My most recent published work was the novel The Mole Chronicles. I would say this was the natural extention of what I was already doing into novel form. What I am doing now is a collaboration on a comic strip, which in form is very structured like a daily in the newspaper. So it is a VERY different project for me because I'm writing comics, doing storyboards essentially, but also because of the collaborative aspect. I think I needed both those things to move on.
14 - David W. McFadden once said that books come from books, but are there any other forms that influence your work, whether nature, music, science or visual art?
I would agree that books come from books but there is more to that statement of course. It's a chicken and egg argument. I would say that art and nature are strong influences for me, however you define those terms. I read a lot of comics (or graphic novels), publish them too, so I think in a visual language, or rather the combination of image and text which can produce something other. As a publisher I'm amazed how many solid writers have absolutely no visual sense. Yet we primarily absorb the world through our eyes. I guess I'm an imagistic writer for that reason.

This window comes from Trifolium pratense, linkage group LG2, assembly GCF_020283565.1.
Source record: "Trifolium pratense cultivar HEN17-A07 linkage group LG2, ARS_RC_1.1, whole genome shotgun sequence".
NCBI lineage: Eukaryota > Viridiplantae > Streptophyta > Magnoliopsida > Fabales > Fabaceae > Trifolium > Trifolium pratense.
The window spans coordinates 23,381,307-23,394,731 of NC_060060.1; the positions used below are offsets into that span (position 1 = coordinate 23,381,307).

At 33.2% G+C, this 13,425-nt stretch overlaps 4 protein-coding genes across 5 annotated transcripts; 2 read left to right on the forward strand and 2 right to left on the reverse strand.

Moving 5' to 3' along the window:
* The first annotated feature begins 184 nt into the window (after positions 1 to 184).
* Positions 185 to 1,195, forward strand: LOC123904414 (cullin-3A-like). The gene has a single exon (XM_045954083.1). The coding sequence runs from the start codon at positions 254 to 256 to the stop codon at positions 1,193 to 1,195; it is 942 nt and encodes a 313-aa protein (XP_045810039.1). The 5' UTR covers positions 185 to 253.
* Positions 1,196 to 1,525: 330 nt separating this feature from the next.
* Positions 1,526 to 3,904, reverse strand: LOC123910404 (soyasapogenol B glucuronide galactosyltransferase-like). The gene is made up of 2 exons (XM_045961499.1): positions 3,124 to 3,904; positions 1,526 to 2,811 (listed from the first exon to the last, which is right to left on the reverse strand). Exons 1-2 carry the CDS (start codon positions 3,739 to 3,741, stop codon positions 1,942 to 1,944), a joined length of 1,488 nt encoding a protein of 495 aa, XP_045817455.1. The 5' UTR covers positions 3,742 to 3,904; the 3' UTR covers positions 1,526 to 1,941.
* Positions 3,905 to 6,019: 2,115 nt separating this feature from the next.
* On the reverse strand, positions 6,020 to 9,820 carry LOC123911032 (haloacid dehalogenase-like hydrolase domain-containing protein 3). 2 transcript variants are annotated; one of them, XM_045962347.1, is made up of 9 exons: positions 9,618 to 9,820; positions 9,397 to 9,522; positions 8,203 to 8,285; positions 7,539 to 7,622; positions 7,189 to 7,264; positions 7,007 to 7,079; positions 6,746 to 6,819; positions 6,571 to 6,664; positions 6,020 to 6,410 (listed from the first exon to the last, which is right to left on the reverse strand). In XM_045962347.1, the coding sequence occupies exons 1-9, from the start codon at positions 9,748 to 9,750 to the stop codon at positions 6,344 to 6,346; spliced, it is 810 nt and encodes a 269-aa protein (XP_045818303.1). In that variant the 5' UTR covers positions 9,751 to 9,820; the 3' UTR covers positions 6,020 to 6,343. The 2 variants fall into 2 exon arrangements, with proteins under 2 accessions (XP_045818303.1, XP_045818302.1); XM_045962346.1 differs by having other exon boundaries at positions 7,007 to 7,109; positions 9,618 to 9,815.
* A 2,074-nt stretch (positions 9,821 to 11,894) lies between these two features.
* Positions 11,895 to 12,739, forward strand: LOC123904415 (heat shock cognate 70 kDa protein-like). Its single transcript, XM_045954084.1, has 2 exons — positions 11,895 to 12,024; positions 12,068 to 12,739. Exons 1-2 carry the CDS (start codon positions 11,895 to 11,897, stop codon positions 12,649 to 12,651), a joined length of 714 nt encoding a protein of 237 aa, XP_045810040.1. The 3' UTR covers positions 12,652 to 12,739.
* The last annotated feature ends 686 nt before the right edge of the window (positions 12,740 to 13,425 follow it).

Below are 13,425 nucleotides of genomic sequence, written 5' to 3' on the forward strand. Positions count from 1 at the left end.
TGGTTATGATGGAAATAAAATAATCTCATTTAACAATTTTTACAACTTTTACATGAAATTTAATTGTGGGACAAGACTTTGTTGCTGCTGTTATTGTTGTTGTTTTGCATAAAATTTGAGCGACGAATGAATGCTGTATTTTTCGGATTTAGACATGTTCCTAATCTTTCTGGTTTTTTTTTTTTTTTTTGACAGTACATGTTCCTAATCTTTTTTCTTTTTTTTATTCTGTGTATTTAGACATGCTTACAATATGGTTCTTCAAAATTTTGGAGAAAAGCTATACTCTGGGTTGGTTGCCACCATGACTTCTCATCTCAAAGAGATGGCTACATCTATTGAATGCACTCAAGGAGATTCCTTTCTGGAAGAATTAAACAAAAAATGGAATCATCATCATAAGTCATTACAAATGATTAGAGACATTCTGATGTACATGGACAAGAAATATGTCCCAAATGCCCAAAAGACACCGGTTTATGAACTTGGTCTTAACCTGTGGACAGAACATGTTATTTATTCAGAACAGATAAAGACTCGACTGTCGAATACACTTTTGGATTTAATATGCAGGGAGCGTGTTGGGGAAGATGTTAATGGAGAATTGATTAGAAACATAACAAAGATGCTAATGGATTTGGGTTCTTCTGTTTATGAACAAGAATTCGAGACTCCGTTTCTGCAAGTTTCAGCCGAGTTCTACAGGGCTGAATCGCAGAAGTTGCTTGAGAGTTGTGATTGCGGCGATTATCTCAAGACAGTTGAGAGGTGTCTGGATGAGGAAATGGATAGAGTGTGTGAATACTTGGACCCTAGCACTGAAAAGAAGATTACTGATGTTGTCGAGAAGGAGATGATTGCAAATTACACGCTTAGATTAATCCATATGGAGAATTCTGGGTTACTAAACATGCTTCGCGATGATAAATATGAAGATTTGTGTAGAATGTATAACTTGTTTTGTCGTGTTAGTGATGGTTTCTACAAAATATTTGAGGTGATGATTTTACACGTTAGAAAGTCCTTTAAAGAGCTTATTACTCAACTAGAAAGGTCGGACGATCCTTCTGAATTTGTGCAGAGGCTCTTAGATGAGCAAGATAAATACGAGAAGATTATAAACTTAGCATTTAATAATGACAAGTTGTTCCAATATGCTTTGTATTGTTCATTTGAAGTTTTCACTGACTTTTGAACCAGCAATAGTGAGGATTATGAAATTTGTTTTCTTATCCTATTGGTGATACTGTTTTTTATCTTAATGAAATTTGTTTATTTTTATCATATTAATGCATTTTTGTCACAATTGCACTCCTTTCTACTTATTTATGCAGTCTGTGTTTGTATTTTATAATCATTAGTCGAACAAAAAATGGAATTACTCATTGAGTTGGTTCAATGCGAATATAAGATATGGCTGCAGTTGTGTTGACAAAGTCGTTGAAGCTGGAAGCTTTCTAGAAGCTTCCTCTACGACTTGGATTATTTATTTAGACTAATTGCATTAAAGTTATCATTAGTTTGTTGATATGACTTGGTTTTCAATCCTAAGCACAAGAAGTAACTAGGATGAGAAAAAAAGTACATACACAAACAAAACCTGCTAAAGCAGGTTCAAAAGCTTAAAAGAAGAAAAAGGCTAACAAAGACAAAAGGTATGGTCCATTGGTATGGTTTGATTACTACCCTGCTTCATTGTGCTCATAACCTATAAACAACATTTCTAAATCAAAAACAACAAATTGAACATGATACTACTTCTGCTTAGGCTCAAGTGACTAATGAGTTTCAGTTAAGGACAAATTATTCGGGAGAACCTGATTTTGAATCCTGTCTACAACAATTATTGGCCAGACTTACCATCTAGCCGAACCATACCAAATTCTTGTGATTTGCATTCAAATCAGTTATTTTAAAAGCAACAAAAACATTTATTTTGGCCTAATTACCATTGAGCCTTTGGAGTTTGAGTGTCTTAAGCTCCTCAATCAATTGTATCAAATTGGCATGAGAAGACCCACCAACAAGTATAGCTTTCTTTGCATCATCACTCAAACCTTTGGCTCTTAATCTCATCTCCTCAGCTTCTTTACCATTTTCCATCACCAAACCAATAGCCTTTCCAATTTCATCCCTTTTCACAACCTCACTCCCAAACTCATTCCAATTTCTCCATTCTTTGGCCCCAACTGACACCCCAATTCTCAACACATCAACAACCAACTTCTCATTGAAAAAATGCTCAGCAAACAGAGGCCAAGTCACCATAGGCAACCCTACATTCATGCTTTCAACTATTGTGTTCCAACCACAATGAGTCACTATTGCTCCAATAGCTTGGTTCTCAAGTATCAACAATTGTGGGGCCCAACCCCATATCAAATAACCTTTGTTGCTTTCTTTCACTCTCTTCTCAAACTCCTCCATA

15 - What other writers or writings are important for your work, or simply your life outside of your work?
I have turned a lot to non-fiction lately. Biographies. Cultural history. But the novels I read in my formative years come back to influence me for sure. Auster, DeLillo, Ondaatje, Saramago. These authors I would continue to check out their latest books. But mostly I am influenced by the writers I am publishing, all of whom I respect, and many of whom blow me away as much as any other writer. Kidd, Frost, Blomgren, Kalynchuk, Merrick. In this sense I have no life outside my work.
16 - What would you like to do that you haven't yet done?
Humanitarian Aid. Build a well for a village or something. Help someone become a publisher in their own country to tell the stories of their own people.
17 - If you could pick any other occupation to attempt, what would it be? Or, alternately, what do you think you would have ended up doing had you not been a writer?
18 - What made you write, as opposed to doing something else?
Wasn't a good enough athlete. And factory work was mind numbing.
19 - What was the last great book you read? What was the last great film?
The second half of Jose Saramago's The Double. Editing Maya Merrick's The Hole Show now which is pretty awesome. Don't see many films anymore but remember liking Babel.
20 - What are you currently working on?
The aforementioned "daily" comic strip called "Milo and Sam" with award-winning cartoonist Joe Ollmann. Also a non-fiction book about comics legend Jack Kirby.
12 or 20 questions archive